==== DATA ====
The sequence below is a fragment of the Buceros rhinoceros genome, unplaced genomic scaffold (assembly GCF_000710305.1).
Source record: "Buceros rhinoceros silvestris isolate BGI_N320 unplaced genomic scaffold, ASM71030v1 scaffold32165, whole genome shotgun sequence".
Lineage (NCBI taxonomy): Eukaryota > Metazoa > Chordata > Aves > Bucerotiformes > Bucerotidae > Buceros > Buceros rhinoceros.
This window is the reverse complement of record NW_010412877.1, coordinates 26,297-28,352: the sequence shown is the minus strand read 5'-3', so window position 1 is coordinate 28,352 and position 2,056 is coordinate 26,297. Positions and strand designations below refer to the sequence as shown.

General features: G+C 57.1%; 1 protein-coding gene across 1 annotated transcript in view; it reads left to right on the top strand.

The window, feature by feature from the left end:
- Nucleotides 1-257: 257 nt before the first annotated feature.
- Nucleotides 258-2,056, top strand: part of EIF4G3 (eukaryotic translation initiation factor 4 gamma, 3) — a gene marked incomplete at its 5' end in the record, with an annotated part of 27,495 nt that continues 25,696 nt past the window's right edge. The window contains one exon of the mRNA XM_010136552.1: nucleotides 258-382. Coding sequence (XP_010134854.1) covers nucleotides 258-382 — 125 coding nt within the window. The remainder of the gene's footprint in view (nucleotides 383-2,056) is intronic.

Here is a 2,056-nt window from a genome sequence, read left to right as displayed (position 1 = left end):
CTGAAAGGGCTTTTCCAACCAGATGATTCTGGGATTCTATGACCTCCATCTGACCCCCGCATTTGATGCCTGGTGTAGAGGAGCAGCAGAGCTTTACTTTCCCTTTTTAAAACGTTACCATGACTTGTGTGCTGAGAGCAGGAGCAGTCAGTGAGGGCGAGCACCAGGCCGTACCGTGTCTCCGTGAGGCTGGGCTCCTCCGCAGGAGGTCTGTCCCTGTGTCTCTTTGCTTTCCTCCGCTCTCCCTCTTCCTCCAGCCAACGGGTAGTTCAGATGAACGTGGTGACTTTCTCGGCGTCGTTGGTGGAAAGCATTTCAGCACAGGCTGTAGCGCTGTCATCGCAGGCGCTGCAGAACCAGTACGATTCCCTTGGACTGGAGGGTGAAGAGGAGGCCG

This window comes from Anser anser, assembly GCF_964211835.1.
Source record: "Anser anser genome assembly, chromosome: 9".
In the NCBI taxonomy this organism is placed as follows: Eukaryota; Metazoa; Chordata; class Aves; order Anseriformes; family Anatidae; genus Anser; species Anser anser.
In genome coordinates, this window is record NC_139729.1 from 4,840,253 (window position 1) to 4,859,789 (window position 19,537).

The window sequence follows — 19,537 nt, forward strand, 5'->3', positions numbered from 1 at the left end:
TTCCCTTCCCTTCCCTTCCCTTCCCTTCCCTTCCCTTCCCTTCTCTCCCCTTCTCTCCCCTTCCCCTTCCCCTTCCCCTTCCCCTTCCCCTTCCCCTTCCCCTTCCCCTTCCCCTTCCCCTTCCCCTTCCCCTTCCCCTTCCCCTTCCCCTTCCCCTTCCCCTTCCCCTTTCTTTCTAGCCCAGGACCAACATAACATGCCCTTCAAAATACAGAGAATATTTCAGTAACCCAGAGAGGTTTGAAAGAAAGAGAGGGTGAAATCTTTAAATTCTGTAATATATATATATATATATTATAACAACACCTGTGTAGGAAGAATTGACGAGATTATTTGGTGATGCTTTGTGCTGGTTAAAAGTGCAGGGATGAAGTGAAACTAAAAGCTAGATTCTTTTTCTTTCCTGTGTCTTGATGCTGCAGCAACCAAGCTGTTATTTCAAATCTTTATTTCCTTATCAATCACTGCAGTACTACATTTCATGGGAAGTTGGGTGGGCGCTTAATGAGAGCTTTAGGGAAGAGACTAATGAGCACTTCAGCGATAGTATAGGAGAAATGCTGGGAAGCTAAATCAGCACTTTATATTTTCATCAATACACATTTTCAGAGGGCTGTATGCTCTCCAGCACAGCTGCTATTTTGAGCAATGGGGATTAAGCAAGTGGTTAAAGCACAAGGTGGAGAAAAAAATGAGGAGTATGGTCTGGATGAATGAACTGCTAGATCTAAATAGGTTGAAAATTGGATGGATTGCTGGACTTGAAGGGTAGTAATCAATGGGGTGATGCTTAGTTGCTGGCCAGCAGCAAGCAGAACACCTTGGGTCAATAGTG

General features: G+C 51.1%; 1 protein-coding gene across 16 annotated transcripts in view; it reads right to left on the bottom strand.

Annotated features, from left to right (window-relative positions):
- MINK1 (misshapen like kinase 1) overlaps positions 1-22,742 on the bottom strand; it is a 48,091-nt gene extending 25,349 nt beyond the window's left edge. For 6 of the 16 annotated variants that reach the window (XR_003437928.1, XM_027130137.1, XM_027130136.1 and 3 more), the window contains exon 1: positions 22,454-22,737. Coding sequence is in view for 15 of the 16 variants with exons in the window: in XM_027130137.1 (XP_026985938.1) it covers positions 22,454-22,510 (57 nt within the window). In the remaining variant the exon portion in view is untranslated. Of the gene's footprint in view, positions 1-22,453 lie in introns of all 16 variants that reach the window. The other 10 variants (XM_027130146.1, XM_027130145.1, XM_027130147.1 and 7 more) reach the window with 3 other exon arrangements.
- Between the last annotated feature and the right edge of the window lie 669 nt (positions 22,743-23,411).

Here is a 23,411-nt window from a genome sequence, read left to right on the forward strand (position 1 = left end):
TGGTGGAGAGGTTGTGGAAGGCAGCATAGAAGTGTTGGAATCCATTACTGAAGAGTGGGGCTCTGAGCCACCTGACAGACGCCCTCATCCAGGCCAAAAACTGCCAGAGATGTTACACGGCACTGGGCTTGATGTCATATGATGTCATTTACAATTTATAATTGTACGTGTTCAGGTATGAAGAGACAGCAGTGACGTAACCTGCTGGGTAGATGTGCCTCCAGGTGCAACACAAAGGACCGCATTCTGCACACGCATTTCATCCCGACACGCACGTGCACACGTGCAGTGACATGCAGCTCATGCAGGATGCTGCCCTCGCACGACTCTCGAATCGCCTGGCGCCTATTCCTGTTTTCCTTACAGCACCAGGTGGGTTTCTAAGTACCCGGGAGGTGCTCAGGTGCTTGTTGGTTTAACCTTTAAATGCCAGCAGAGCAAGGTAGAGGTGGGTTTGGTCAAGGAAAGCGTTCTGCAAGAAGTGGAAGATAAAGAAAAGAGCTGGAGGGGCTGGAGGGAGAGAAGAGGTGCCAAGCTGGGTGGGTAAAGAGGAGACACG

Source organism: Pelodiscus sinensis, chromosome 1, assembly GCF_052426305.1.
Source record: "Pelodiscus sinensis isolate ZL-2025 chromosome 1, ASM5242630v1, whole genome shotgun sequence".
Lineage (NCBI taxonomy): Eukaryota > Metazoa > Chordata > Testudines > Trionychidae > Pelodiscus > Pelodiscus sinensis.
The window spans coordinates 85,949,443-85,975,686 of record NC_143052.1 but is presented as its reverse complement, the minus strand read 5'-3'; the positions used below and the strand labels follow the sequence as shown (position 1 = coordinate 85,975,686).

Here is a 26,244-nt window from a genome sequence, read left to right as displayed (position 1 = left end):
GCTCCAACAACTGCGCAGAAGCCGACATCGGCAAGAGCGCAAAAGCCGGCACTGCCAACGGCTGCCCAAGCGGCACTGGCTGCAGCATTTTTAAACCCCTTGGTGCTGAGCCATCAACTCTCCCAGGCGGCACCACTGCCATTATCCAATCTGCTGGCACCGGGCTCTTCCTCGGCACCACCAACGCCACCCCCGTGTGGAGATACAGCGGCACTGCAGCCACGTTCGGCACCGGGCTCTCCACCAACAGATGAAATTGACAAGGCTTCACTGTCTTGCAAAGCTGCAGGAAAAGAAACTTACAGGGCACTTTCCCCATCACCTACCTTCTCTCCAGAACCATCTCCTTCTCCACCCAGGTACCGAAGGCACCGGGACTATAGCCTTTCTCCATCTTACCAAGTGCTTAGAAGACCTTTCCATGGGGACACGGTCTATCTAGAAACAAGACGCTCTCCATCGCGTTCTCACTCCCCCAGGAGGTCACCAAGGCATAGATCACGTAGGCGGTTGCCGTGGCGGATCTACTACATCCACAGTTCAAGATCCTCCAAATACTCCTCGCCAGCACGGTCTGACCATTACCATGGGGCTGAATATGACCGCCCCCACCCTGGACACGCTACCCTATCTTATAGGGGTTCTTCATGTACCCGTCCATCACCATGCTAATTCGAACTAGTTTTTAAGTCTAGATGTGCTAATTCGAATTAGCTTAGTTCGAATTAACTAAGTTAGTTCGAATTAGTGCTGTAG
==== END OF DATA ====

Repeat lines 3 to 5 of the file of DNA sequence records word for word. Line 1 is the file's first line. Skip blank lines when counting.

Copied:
Lineage (NCBI taxonomy): Eukaryota > Metazoa > Chordata > Aves > Bucerotiformes > Bucerotidae > Buceros > Buceros rhinoceros.
This window is the reverse complement of record NW_010412877.1, coordinates 26,297-28,352: the sequence shown is the minus strand read 5'-3', so window position 1 is coordinate 28,352 and position 2,056 is coordinate 26,297. Positions and strand designations below refer to the sequence as shown.

General features: G+C 57.1%; 1 protein-coding gene across 1 annotated transcript in view; it reads left to right on the top strand.